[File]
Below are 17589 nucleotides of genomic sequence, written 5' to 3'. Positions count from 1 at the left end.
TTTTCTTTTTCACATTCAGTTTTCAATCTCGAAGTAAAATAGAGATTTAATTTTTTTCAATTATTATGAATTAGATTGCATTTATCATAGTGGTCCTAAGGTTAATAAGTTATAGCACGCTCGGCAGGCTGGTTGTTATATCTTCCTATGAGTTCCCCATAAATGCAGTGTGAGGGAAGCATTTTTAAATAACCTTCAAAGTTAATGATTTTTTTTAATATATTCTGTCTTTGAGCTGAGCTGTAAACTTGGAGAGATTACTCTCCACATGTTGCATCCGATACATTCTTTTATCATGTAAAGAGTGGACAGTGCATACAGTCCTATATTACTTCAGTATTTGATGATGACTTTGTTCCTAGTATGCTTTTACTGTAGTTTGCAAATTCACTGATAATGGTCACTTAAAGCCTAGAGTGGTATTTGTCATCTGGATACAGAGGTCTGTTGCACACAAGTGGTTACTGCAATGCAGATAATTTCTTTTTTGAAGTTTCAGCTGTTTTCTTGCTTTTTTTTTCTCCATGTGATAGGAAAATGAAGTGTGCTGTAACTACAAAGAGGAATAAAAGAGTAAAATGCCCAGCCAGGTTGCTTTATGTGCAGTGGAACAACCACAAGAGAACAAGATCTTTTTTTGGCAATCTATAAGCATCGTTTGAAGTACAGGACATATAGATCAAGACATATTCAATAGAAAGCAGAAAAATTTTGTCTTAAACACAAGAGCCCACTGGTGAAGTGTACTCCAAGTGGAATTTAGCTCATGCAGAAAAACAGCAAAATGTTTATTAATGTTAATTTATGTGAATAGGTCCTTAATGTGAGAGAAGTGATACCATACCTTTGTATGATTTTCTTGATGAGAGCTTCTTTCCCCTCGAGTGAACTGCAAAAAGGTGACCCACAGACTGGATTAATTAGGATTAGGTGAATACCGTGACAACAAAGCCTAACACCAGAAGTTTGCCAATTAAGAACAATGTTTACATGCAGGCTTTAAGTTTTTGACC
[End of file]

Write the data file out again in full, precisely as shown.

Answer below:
Below are 17589 nucleotides of genomic sequence, written 5' to 3'. Positions count from 1 at the left end.
TTTTCTTTTTCACATTCAGTTTTCAATCTCGAAGTAAAATAGAGATTTAATTTTTTTCAATTATTATGAATTAGATTGCATTTATCATAGTGGTCCTAAGGTTAATAAGTTATAGCACGCTCGGCAGGCTGGTTGTTATATCTTCCTATGAGTTCCCCATAAATGCAGTGTGAGGGAAGCATTTTTAAATAACCTTCAAAGTTAATGATTTTTTTTAATATATTCTGTCTTTGAGCTGAGCTGTAAACTTGGAGAGATTACTCTCCACATGTTGCATCCGATACATTCTTTTATCATGTAAAGAGTGGACAGTGCATACAGTCCTATATTACTTCAGTATTTGATGATGACTTTGTTCCTAGTATGCTTTTACTGTAGTTTGCAAATTCACTGATAATGGTCACTTAAAGCCTAGAGTGGTATTTGTCATCTGGATACAGAGGTCTGTTGCACACAAGTGGTTACTGCAATGCAGATAATTTCTTTTTTGAAGTTTCAGCTGTTTTCTTGCTTTTTTTTTCTCCATGTGATAGGAAAATGAAGTGTGCTGTAACTACAAAGAGGAATAAAAGAGTAAAATGCCCAGCCAGGTTGCTTTATGTGCAGTGGAACAACCACAAGAGAACAAGATCTTTTTTTGGCAATCTATAAGCATCGTTTGAAGTACAGGACATATAGATCAAGACATATTCAATAGAAAGCAGAAAAATTTTGTCTTAAACACAAGAGCCCACTGGTGAAGTGTACTCCAAGTGGAATTTAGCTCATGCAGAAAAACAGCAAAATGTTTATTAATGTTAATTTATGTGAATAGGTCCTTAATGTGAGAGAAGTGATACCATACCTTTGTATGATTTTCTTGATGAGAGCTTCTTTCCCCTCGAGTGAACTGCAAAAAGGTGACCCACAGACTGGATTAATTAGGATTAGGTGAATACCGTGACAACAAAGCCTAACACCAGAAGTTTGCCAATTAAGAACAATGTTTACATGCAGGCTTTAAGTTTTTGACC